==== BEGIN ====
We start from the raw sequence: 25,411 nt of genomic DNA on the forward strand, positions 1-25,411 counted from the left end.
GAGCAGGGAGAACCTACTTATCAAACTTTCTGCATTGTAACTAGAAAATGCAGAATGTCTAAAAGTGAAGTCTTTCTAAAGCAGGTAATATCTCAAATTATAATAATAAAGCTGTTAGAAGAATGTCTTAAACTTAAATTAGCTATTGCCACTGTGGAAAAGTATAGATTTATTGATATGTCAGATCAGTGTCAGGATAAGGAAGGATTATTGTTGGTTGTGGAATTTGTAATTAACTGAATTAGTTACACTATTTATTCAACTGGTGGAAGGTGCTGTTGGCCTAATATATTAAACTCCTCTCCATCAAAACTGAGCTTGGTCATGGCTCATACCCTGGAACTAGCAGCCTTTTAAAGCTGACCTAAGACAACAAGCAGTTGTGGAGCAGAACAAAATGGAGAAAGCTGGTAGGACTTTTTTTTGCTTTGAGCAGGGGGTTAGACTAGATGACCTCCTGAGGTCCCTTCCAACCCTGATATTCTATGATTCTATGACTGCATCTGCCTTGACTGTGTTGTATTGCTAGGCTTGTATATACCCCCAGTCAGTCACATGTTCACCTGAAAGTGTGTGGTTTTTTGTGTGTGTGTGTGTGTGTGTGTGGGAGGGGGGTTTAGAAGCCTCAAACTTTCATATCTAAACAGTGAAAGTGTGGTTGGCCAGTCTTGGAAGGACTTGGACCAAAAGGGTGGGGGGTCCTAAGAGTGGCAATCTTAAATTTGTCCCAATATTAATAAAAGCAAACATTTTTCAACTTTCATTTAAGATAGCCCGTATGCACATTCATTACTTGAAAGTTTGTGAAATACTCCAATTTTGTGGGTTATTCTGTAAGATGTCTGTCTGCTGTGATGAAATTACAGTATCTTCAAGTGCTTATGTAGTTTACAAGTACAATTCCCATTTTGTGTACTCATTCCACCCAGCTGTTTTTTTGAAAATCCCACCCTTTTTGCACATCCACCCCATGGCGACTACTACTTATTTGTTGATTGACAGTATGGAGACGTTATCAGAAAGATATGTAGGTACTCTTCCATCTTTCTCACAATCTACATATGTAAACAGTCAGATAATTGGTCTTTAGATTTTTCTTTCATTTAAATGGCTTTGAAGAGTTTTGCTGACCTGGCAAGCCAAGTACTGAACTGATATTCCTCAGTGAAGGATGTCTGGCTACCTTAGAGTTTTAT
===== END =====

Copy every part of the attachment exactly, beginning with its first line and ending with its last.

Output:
We start from the raw sequence: 25,411 nt of genomic DNA on the forward strand, positions 1-25,411 counted from the left end.
GAGCAGGGAGAACCTACTTATCAAACTTTCTGCATTGTAACTAGAAAATGCAGAATGTCTAAAAGTGAAGTCTTTCTAAAGCAGGTAATATCTCAAATTATAATAATAAAGCTGTTAGAAGAATGTCTTAAACTTAAATTAGCTATTGCCACTGTGGAAAAGTATAGATTTATTGATATGTCAGATCAGTGTCAGGATAAGGAAGGATTATTGTTGGTTGTGGAATTTGTAATTAACTGAATTAGTTACACTATTTATTCAACTGGTGGAAGGTGCTGTTGGCCTAATATATTAAACTCCTCTCCATCAAAACTGAGCTTGGTCATGGCTCATACCCTGGAACTAGCAGCCTTTTAAAGCTGACCTAAGACAACAAGCAGTTGTGGAGCAGAACAAAATGGAGAAAGCTGGTAGGACTTTTTTTTGCTTTGAGCAGGGGGTTAGACTAGATGACCTCCTGAGGTCCCTTCCAACCCTGATATTCTATGATTCTATGACTGCATCTGCCTTGACTGTGTTGTATTGCTAGGCTTGTATATACCCCCAGTCAGTCACATGTTCACCTGAAAGTGTGTGGTTTTTTGTGTGTGTGTGTGTGTGTGTGTGGGAGGGGGGTTTAGAAGCCTCAAACTTTCATATCTAAACAGTGAAAGTGTGGTTGGCCAGTCTTGGAAGGACTTGGACCAAAAGGGTGGGGGGTCCTAAGAGTGGCAATCTTAAATTTGTCCCAATATTAATAAAAGCAAACATTTTTCAACTTTCATTTAAGATAGCCCGTATGCACATTCATTACTTGAAAGTTTGTGAAATACTCCAATTTTGTGGGTTATTCTGTAAGATGTCTGTCTGCTGTGATGAAATTACAGTATCTTCAAGTGCTTATGTAGTTTACAAGTACAATTCCCATTTTGTGTACTCATTCCACCCAGCTGTTTTTTTGAAAATCCCACCCTTTTTGCACATCCACCCCATGGCGACTACTACTTATTTGTTGATTGACAGTATGGAGACGTTATCAGAAAGATATGTAGGTACTCTTCCATCTTTCTCACAATCTACATATGTAAACAGTCAGATAATTGGTCTTTAGATTTTTCTTTCATTTAAATGGCTTTGAAGAGTTTTGCTGACCTGGCAAGCCAAGTACTGAACTGATATTCCTCAGTGAAGGATGTCTGGCTACCTTAGAGTTTTAT